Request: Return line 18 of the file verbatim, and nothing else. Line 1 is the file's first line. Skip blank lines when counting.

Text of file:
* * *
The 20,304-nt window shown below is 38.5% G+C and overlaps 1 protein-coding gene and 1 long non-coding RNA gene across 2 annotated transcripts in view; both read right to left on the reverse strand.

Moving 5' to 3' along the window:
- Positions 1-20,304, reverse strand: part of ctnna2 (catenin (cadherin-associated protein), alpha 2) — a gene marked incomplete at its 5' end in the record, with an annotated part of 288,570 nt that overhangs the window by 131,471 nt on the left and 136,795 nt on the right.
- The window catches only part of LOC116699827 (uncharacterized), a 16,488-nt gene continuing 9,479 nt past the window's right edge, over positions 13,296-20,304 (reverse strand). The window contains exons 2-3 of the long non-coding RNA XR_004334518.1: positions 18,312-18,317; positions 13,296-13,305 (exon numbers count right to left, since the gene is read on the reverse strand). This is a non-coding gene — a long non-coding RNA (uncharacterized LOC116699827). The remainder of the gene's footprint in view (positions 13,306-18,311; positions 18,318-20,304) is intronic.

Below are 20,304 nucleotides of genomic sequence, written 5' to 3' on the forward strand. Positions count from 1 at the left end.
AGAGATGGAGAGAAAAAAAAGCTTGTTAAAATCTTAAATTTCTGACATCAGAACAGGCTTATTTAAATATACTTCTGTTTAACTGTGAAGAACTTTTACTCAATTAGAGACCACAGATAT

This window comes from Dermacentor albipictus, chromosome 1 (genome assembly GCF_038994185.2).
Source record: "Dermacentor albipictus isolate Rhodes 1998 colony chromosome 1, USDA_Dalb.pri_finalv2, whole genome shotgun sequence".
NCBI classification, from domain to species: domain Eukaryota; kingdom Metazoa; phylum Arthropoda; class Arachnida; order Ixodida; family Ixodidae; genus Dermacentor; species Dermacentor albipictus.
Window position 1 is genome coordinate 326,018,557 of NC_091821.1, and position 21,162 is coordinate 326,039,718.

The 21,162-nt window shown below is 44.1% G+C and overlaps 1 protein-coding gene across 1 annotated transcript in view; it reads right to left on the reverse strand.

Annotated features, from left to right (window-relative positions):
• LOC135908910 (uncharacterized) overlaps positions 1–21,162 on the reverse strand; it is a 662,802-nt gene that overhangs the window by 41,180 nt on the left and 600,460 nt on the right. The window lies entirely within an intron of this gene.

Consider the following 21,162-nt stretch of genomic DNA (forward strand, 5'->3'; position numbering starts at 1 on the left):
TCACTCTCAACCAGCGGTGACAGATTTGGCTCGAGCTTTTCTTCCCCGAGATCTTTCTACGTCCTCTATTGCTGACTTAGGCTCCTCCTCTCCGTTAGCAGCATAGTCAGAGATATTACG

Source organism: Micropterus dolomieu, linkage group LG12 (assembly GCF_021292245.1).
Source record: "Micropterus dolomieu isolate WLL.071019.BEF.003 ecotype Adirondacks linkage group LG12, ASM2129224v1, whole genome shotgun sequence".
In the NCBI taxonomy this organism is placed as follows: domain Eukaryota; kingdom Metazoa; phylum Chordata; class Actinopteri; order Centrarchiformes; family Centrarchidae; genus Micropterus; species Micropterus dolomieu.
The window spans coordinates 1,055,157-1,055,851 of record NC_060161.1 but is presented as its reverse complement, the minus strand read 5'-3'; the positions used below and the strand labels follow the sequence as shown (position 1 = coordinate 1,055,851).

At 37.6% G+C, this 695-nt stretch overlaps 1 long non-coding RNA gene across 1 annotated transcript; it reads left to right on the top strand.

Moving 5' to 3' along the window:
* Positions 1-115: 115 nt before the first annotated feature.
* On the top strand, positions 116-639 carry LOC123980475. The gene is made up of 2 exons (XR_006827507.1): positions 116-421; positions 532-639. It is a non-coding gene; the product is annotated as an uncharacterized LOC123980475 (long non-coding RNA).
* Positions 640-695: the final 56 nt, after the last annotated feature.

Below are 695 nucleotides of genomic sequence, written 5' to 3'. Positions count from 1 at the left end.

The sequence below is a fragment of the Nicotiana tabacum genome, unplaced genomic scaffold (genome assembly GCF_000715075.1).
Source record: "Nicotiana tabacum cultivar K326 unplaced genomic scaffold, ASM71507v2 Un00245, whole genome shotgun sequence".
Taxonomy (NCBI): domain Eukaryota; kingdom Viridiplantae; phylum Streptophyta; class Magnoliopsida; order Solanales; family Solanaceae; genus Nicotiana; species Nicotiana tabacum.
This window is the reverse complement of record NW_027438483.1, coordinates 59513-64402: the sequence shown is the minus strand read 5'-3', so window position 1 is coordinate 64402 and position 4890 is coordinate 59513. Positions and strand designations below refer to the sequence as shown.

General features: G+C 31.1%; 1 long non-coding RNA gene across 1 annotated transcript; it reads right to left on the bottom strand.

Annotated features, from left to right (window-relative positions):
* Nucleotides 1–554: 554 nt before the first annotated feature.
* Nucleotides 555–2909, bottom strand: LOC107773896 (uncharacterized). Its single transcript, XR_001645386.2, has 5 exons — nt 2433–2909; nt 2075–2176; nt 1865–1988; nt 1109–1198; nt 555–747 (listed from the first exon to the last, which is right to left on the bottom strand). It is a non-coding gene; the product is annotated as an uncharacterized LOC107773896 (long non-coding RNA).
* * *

In the NCBI taxonomy this organism is placed as follows: domain Eukaryota; kingdom Metazoa; phylum Chordata; class Actinopteri; order Centrarchiformes; family Centrarchidae; genus Micropterus; species Micropterus dolomieu.